Fisherman recounts harrowing journey
HOUSTON — John Reynolds and the four others aboard the Nite Owl weren't worried when the thunderstorms made it impossible for the commercial fishing boat to return back to shore. They'd seen this kind of weather before.
They did what they normally would, tying the boat to an oil rig off the Texas Gulf Coast and going to sleep. But early Friday morning, “a rogue wave, a freak wave or something hit the side of the boat,” Reynolds said.
“It just collapsed the cabin ... where the captain sleeps,” he said on Sunday as the Coast Guard announced it was calling off the search for the other four people aboard the vessel. “When it hit, it tore the whole top of the boat off.”
The captain was sent overboard, and within two minutes, the 50-foot vessel sunk. One crew member tried to reach the captain, while Reynolds and the two others saw a life raft. Reynolds was the only one who reached it.
He then spent about two hours floating in the Gulf of Mexico before the Coast Guard rescued him.
The Coast Guard scoured a 5,400-square-mile area with planes, helicopters and boats looking for Reynolds' four crewmates before calling off its search.
“I'm just sorry they didn't find anybody. I wish all the guys would have been in the life raft with me,” Reynolds said.
The Coast Guard has identified three of the missing fishermen as Don Windom, Duoc Dan Nguyen and Jamie Esquivel. Larry Moore, the boat's owner, identified the fourth missing man as Charles Patrick, the vessel's captain.
What became a harrowing journey for Reynolds and the four other men began Thursday when the Nite Owl left Port Bolivar, near Galveston, for what was to be an eight- to 12-day fishing trip, said Moore, who runs M.L.T. Seafood Inc. in Golden Meadow, La. The Nite Owl is the company's only fishing boat.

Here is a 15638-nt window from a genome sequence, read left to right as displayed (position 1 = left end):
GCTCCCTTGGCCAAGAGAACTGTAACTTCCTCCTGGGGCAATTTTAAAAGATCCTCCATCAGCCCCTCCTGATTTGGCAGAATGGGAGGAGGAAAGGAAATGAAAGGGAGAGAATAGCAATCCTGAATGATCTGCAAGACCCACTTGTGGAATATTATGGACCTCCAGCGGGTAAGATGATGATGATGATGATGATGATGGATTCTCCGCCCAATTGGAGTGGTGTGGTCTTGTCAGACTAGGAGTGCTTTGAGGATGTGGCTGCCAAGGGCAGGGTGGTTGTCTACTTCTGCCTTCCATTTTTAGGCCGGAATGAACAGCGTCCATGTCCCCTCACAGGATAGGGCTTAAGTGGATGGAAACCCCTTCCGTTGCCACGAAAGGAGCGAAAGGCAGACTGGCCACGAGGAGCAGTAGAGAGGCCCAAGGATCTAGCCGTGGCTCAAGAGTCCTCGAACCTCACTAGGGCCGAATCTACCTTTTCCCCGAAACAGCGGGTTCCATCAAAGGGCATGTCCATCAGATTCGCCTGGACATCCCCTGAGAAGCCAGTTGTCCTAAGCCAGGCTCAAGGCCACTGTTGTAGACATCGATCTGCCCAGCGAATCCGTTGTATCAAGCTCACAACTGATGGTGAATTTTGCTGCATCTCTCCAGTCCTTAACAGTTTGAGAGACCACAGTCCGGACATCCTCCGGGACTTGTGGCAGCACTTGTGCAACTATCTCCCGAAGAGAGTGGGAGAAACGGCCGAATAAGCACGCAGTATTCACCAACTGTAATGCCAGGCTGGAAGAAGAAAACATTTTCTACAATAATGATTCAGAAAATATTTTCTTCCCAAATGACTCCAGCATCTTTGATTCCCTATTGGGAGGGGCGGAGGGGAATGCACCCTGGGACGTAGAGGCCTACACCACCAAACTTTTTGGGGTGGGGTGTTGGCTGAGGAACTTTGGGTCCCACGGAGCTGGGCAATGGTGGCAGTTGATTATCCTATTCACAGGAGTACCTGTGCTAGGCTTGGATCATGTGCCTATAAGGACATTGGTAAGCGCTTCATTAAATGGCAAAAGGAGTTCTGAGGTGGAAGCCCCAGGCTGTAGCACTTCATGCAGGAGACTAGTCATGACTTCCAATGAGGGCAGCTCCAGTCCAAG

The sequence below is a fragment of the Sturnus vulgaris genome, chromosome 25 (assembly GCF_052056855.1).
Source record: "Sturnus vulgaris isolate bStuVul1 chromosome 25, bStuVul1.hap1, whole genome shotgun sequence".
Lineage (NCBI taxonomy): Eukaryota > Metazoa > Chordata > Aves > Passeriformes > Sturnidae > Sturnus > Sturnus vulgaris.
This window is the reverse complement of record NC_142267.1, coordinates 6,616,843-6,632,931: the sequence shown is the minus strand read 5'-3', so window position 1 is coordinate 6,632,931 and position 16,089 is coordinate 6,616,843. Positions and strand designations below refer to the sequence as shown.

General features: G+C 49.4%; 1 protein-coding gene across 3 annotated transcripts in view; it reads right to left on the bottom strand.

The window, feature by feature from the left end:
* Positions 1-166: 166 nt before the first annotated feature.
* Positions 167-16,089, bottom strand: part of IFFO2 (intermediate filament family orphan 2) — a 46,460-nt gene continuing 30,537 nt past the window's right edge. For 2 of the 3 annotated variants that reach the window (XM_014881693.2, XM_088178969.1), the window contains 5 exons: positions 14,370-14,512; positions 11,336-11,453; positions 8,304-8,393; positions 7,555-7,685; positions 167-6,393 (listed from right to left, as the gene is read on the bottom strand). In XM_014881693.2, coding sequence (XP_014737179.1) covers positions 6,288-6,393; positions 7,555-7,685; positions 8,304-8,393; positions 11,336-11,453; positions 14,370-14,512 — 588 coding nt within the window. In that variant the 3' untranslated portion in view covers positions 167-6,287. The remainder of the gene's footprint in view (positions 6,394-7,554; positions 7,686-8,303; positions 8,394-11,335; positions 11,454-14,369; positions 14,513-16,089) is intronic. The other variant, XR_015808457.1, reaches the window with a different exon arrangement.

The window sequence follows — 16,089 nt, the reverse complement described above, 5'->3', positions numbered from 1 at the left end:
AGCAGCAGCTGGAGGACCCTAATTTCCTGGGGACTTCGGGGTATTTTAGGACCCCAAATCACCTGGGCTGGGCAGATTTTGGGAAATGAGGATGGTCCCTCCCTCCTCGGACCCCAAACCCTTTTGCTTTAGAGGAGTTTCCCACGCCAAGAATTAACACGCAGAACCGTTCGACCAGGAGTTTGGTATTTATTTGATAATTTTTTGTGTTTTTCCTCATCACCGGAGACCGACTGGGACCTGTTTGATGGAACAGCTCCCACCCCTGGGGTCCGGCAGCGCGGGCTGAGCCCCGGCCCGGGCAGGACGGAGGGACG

Reynolds, 56, from Gaston, Ala., said that after the boat was hit by the “freak wave,” he and three other crew members who had been sleeping below deck, climbed upstairs, pushing debris out of the way. Realizing Patrick was missing, they began calling out for him. Patrick answered them back once, although they couldn't see him.
“The first and only thing I heard him say was he told us to get our life jackets on,” Reynolds said.
The life jackets had been washed away, and the men were soon in the water as the boat quickly sank about 115 miles southeast of Galveston.
Reynolds said one of his crewmates appeared to be in shock and didn't seem to want to let go of some debris he was clinging to. The other crewmate, who was not a good swimmer, seemed to follow Reynolds.
Reynolds said as he was trying to get his crewmates into the raft, he was also bailing water out of it. The 10-to-12 foot waves soon swept the raft away from his crewmates.